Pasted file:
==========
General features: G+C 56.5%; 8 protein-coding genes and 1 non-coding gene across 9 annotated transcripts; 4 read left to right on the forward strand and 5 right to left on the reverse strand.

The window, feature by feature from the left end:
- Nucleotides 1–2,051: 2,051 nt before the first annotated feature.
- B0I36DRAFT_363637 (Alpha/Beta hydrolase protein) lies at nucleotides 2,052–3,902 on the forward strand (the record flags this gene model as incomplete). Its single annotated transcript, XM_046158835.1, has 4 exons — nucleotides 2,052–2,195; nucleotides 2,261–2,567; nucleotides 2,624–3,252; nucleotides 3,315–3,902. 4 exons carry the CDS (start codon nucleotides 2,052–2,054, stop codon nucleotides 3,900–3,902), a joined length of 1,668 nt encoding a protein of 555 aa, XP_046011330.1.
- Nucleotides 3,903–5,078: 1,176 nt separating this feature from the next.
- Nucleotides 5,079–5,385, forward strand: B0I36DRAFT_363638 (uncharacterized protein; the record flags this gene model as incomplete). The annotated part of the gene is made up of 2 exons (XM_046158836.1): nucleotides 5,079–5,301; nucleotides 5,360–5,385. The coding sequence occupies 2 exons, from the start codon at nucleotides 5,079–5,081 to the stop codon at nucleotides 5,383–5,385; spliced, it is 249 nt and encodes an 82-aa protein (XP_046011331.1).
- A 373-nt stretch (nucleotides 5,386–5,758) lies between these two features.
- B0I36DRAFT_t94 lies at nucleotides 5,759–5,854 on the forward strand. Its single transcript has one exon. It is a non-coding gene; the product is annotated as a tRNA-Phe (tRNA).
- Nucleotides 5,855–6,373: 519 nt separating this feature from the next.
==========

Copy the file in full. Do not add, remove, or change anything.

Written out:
General features: G+C 56.5%; 8 protein-coding genes and 1 non-coding gene across 9 annotated transcripts; 4 read left to right on the forward strand and 5 right to left on the reverse strand.

The window, feature by feature from the left end:
- Nucleotides 1–2,051: 2,051 nt before the first annotated feature.
- B0I36DRAFT_363637 (Alpha/Beta hydrolase protein) lies at nucleotides 2,052–3,902 on the forward strand (the record flags this gene model as incomplete). Its single annotated transcript, XM_046158835.1, has 4 exons — nucleotides 2,052–2,195; nucleotides 2,261–2,567; nucleotides 2,624–3,252; nucleotides 3,315–3,902. 4 exons carry the CDS (start codon nucleotides 2,052–2,054, stop codon nucleotides 3,900–3,902), a joined length of 1,668 nt encoding a protein of 555 aa, XP_046011330.1.
- Nucleotides 3,903–5,078: 1,176 nt separating this feature from the next.
- Nucleotides 5,079–5,385, forward strand: B0I36DRAFT_363638 (uncharacterized protein; the record flags this gene model as incomplete). The annotated part of the gene is made up of 2 exons (XM_046158836.1): nucleotides 5,079–5,301; nucleotides 5,360–5,385. The coding sequence occupies 2 exons, from the start codon at nucleotides 5,079–5,081 to the stop codon at nucleotides 5,383–5,385; spliced, it is 249 nt and encodes an 82-aa protein (XP_046011331.1).
- A 373-nt stretch (nucleotides 5,386–5,758) lies between these two features.
- B0I36DRAFT_t94 lies at nucleotides 5,759–5,854 on the forward strand. Its single transcript has one exon. It is a non-coding gene; the product is annotated as a tRNA-Phe (tRNA).
- Nucleotides 5,855–6,373: 519 nt separating this feature from the next.